In their struggle to survive the recession, many families have had to make the difficult decision to give up their beloved pets. With an annual cost of around $300 to $900 to keep an animal, according to the ASPCA, the expense is simply too much. The animals may end up in over-crowded shelters, kennels, or on the street.
That’s why Kimberly Carrier started The Pet Project in the Twin Cities to help people hold on to their furry companions. The Pet Project, which launched in July, distributes pet food to food shelves in the area, provides donation boxes at local pet stores, and offers resources to find pet friendly housing. Carrier brings the food to the food shelves herself, and says it is usually gone within the first few days, if not within 24 hours.
Carrier, who works at a salon, did not expect to be heading up her own non-profit, but hearing about this increasing problem inspired her to act. “I had a couple pets of my own, and if you’ve already lost everything else, you kind of need your pet.” she says. “It bothered me enough that I started talking about it at work and people just started giving me really good advice. I couldn’t not do it.”
Carrier points out that not only is it terrible for the family to give up a pet, it is very traumatizing for the animals as well. “Rather than dumping these pets at a shelter where you have to subsidize their care, why not intervene at an earlier stage?” she asks.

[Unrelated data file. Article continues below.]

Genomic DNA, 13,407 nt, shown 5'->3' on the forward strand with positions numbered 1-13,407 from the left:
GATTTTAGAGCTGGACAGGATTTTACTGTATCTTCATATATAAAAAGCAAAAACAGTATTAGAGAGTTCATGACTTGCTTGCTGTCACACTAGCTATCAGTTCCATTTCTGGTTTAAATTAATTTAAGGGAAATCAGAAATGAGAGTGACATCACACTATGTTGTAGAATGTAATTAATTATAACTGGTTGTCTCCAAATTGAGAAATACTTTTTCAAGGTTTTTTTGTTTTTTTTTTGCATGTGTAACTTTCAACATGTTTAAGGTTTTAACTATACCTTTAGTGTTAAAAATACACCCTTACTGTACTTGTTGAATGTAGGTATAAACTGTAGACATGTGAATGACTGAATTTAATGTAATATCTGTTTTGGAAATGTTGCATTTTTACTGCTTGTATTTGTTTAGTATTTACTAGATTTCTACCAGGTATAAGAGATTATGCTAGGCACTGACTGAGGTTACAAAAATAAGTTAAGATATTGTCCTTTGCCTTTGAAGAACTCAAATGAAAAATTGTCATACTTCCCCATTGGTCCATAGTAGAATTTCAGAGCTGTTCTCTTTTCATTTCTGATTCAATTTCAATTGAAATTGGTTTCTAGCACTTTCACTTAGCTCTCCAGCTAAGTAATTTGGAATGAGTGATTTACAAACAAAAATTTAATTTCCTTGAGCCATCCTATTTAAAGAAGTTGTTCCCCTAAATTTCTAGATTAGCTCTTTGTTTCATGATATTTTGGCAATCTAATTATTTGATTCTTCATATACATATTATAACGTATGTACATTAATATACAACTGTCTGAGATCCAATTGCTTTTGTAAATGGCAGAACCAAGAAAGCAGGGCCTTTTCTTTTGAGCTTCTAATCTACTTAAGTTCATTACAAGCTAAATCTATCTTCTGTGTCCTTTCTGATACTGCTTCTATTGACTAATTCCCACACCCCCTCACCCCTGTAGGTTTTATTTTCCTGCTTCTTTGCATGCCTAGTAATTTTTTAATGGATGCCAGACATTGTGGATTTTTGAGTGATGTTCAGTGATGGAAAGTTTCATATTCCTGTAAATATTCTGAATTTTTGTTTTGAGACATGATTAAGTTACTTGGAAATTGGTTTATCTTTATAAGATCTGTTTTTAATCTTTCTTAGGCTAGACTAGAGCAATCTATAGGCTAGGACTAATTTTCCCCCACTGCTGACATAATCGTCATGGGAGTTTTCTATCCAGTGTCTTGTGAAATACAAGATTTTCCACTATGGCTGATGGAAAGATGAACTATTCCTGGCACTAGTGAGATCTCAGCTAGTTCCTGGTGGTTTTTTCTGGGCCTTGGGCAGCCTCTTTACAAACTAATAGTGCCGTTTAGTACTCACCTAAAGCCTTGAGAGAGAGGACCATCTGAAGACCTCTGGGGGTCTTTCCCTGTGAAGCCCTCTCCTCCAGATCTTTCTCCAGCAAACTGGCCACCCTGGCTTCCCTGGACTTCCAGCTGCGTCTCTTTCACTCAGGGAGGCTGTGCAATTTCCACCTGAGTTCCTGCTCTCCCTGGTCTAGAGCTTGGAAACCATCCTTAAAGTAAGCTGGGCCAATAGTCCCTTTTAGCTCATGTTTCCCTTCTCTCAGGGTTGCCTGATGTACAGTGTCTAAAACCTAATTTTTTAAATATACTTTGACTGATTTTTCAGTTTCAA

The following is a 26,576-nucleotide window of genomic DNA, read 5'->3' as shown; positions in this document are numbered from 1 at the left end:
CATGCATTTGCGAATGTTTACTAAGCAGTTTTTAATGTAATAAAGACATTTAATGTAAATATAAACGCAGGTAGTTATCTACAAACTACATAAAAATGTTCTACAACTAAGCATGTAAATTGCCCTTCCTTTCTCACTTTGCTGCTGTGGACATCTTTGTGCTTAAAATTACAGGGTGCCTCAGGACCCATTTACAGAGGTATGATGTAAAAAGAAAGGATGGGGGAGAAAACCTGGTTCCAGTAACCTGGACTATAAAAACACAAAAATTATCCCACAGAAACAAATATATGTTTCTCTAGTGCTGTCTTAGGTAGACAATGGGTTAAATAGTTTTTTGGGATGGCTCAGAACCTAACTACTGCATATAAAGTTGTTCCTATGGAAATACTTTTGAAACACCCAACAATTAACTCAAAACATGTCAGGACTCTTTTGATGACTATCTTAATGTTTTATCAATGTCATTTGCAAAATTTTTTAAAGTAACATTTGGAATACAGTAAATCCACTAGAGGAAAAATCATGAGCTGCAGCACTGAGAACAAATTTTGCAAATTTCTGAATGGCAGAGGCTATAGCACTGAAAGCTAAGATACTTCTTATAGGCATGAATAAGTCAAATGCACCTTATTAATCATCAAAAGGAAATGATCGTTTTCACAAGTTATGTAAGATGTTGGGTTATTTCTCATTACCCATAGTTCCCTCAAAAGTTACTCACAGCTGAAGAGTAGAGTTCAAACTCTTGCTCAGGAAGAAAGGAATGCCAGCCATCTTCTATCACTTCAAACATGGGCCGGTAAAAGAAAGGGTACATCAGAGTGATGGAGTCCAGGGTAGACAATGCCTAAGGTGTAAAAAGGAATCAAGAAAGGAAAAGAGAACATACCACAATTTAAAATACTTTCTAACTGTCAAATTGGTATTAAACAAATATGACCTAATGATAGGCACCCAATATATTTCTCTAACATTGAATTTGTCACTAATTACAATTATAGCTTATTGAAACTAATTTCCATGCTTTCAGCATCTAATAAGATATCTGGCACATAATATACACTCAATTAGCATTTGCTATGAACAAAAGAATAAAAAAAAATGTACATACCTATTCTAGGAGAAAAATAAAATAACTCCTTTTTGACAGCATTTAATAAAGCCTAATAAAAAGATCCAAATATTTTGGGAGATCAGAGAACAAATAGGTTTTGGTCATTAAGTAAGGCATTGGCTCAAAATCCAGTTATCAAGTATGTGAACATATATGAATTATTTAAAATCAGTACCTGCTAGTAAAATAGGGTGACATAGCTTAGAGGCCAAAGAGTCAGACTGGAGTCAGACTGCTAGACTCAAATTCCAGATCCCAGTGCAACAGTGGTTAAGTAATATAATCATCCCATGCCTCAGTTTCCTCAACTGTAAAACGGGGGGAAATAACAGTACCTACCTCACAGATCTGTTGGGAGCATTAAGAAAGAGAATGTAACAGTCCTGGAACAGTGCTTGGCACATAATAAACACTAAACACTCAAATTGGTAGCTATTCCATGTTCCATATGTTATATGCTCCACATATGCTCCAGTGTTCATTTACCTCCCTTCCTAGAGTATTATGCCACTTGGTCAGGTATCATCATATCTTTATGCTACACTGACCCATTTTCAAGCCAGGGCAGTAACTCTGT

Some who live in poverty sacrifice their own health rather than give up the companionship of their pet. Carrier says she brought some dog food to a man living in a camper in her neighborhood. “I noticed that his dog was almost fat and he was almost emaciated,” Carrier says. “When I gave him the food, he said, ‘Great, now I can start getting some groceries.’”
Carrier stresses the importance of people’s relationships to their pets, particularly when they are going through hard times. “I think that people who are otherwise marginalized attach to a four legged friend,” she says. “Your pets don’t care if you’re wearing last year’s shoes. They reinforce and validate people’s self worth.”
Though she is running the project on her own, Carrier has gotten lots of help from friends and local businesses to create a website, design a logo, and get donations. Donation boxes have been set up at UrbAnimal and Bone Adventure pet stores.
Her next step is to contact local veterinarians and ask them to donate one free appointment a month with vaccinations. “I have a lot of big dreams,” she says. While the project is currently run through the website, Carrier hopes The Pet Project will eventually have its own location.
Jane Biliter (email email@example.com) is a recent graduate of Macalester College and an intern at the TC Daily Planet.
|Support people-powered non-profit journalism! Volunteer, contribute news, or become a member to keep the Daily Planet in orbit.|